The Himba live in Northern Namibia, they refuse modern progress and Western culture and still live according to ancient traditions.
The villages have a circular shape and are generally enclosed by a fencing made up of mopane branches, for protection against any type of danger and to delimit the village borders.
The huts are circular in shape, too, and are built using mud, excrements and mopane branches. Access is via a small opening on one side and the interior is plain.
Huts are arranged around the central fencing, called kraal, where the cattle is kept. A sacred fire, the okuruwo, is lit at the centre of the village, close to the headman’s hut.
The Himba society is matriarchal. Women play a fundamental role in the Himba society and do most of the duties, such as the collection of water, the construction of homesteads and the care of the children.
It is up to the eldest woman of the village to tender the sacred fire. The fire must be kept lit at all time to protect the inhabitants from demons. This sacred fire is considered the spirit protecting the good.
Men mainly look after the cattle and take it on long transhumance, in search for better pastures.
Anthropologists, who have studied the Himba social structure, have stated that they are characterized by a double, or bilateral, lineage, that can be found in other ethnic groups who live in extreme environments.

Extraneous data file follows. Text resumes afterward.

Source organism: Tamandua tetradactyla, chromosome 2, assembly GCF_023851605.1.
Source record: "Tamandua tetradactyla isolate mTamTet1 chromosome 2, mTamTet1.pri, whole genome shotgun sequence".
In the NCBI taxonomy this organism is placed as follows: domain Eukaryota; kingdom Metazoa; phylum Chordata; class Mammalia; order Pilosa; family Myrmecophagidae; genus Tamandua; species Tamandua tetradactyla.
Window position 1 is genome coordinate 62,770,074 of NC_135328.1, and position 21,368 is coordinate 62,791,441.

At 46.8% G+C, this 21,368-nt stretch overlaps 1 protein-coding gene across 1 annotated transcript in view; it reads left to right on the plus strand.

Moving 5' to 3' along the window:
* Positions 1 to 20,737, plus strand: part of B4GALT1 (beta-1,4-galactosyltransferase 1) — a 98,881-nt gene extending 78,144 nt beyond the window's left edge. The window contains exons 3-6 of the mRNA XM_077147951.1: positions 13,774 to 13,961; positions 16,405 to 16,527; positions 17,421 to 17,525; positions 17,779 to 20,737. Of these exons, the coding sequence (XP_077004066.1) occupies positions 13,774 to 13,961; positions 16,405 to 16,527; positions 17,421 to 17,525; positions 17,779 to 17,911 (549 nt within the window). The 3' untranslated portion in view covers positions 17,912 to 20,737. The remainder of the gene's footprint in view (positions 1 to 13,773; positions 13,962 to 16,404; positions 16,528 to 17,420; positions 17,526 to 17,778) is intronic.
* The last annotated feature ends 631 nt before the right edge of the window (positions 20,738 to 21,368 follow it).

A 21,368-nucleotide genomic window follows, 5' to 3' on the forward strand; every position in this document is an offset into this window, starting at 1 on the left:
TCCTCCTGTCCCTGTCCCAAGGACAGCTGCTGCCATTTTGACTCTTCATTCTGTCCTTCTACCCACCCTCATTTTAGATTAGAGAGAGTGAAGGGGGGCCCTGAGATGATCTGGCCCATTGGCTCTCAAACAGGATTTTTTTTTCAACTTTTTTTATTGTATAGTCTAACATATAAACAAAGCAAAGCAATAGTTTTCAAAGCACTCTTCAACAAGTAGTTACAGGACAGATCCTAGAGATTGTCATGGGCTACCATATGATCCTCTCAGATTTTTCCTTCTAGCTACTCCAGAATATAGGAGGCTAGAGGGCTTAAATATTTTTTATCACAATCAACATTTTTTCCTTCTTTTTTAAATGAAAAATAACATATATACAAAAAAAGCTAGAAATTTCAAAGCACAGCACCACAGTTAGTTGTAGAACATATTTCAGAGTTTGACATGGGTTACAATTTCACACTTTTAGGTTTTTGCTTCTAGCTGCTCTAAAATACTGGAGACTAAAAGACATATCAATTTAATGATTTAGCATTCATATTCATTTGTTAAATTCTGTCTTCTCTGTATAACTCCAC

Double lineage means that each Himba belongs to two clans at the same time, the matriarchal and the patriarchal, this enables them to rely on two family groups when in need.
The patriarchal clan, oruzo, passes the residence down to new generations, the matriarchal one, eanda, which is much more important, hands down the property of land and cattle.
The importance of being able to count on an extended family is confirmed by a tribal teaching that says: “Do not built your village starting with cattle, start with people”.
Polygamy is permitted in the Himba society, each man can marry more than one woman, the first marriage is usually arranged by the village elders whereas the following ones are free, the only thing required is the consent of all the spouses.
The different clans living in a village are led by a headman who establishes rules and prohibitions, such as the ban for menstruated women to eat the meat of a certain animal or to milk cows.
The Himba are animists, their religious beliefs revolve around the god Mukuru and the cult of ancestors.
Each family must keep the ancestral fire lit to communicate with Mukuru through the intercession of the ancestors.
The Himba also believe in witchcraft, omiti, and “black magic”, and think that those who practice omiti can even cause illness or death.
Another belief is related to the so-called fairy circles, the Himba believe they are the prints left by gods when they go to certain spots to pray, when a Himba gets sick, he or she is brought to the centre of the circle of fairies for healing.
Life, tradition and culture of Himba people
- Himba clothing and accessories
- Himba rituals of birth and death
- Himba history
- Himba people social organisation and religious beliefs